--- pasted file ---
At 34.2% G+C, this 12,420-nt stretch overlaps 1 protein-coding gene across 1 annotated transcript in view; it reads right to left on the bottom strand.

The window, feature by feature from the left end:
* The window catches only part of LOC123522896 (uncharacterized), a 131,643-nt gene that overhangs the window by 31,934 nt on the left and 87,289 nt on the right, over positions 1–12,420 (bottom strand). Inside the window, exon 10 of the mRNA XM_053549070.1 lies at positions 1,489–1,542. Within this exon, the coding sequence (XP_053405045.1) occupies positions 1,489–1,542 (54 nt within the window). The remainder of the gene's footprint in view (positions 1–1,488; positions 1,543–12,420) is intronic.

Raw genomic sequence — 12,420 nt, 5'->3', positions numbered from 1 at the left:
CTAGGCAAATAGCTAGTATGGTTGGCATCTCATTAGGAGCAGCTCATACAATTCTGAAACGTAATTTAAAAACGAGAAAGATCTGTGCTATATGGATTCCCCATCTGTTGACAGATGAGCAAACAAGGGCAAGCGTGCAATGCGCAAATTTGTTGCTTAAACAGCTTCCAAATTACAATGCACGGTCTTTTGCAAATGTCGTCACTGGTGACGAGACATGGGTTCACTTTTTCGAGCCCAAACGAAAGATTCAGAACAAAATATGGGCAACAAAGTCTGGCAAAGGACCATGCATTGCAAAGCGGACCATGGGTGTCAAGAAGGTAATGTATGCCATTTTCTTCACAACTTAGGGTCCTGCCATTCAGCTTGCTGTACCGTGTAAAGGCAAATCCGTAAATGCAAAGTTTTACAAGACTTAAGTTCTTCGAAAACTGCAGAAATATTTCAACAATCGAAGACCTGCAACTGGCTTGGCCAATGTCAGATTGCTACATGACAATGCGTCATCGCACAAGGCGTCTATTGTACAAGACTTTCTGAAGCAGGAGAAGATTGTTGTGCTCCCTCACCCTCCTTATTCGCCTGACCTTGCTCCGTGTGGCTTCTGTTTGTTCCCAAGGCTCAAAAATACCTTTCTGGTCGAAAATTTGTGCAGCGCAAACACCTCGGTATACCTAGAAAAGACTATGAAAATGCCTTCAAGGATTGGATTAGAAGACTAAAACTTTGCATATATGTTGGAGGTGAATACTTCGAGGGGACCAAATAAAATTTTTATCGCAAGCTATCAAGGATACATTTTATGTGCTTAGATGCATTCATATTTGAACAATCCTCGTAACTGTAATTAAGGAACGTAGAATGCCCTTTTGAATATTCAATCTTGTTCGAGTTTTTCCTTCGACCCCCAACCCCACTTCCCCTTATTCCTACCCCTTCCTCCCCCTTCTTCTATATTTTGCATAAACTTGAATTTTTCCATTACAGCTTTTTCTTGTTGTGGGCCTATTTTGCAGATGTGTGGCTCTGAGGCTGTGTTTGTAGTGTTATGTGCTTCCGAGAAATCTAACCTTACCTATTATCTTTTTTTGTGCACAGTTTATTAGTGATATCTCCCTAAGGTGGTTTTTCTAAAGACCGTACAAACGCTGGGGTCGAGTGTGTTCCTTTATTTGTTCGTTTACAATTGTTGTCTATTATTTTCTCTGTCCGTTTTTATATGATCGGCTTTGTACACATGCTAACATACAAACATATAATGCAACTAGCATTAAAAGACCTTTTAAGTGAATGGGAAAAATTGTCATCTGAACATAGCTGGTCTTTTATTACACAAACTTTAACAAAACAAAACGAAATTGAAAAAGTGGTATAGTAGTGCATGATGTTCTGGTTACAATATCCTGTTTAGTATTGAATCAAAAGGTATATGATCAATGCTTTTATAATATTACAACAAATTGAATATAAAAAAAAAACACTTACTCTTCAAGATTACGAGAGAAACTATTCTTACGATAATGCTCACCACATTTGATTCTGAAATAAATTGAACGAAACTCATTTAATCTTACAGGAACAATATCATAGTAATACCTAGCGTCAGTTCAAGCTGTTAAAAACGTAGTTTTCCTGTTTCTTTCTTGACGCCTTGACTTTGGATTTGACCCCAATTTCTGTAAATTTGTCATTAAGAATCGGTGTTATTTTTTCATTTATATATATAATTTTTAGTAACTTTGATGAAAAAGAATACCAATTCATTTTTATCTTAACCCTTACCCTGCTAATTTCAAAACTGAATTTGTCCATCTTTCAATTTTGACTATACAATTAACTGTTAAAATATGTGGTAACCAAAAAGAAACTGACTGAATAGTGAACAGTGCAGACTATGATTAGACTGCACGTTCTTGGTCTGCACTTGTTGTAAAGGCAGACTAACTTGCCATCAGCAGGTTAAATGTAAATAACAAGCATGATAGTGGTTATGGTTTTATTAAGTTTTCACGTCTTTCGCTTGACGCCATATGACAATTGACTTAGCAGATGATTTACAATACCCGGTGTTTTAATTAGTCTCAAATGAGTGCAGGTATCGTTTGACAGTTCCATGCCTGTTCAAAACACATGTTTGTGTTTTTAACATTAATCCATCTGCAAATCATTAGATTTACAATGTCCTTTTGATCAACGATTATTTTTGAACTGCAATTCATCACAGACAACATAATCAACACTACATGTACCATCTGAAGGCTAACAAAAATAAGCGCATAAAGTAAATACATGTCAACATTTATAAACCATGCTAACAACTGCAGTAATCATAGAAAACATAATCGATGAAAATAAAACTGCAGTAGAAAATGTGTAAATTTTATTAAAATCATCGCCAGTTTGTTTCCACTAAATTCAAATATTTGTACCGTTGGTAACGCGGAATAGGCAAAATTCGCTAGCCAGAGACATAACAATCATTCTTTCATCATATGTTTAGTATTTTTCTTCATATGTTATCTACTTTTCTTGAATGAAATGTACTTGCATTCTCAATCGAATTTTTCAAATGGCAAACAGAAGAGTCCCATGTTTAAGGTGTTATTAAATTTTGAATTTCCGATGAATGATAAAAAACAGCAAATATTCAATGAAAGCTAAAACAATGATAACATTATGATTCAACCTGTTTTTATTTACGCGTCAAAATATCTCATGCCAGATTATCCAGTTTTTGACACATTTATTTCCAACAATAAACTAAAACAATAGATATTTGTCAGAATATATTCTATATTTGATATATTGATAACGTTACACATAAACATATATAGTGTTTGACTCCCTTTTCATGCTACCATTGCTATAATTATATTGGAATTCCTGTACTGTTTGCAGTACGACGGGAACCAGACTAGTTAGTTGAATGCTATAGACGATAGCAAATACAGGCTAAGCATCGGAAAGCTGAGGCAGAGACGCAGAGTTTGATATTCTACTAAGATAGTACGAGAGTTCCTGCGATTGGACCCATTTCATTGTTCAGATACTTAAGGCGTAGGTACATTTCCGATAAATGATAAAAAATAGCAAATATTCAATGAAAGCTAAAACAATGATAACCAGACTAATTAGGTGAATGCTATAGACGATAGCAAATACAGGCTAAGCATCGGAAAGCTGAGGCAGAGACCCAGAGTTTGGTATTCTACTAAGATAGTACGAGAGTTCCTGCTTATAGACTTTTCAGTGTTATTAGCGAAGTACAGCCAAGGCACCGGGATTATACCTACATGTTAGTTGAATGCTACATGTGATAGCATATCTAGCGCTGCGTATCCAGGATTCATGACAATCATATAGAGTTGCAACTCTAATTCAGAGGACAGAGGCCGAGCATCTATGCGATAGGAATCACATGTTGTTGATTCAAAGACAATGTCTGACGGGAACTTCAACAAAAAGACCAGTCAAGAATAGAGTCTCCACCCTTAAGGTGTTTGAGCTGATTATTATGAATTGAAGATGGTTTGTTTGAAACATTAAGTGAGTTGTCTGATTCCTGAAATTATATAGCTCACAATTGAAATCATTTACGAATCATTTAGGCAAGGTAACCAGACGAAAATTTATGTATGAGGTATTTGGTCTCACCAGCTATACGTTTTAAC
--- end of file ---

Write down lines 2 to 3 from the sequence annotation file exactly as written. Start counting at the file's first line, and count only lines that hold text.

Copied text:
The window, feature by feature from the left end:
* The window catches only part of LOC123522896 (uncharacterized), a 131,643-nt gene that overhangs the window by 31,934 nt on the left and 87,289 nt on the right, over positions 1–12,420 (bottom strand). Inside the window, exon 10 of the mRNA XM_053549070.1 lies at positions 1,489–1,542. Within this exon, the coding sequence (XP_053405045.1) occupies positions 1,489–1,542 (54 nt within the window). The remainder of the gene's footprint in view (positions 1–1,488; positions 1,543–12,420) is intronic.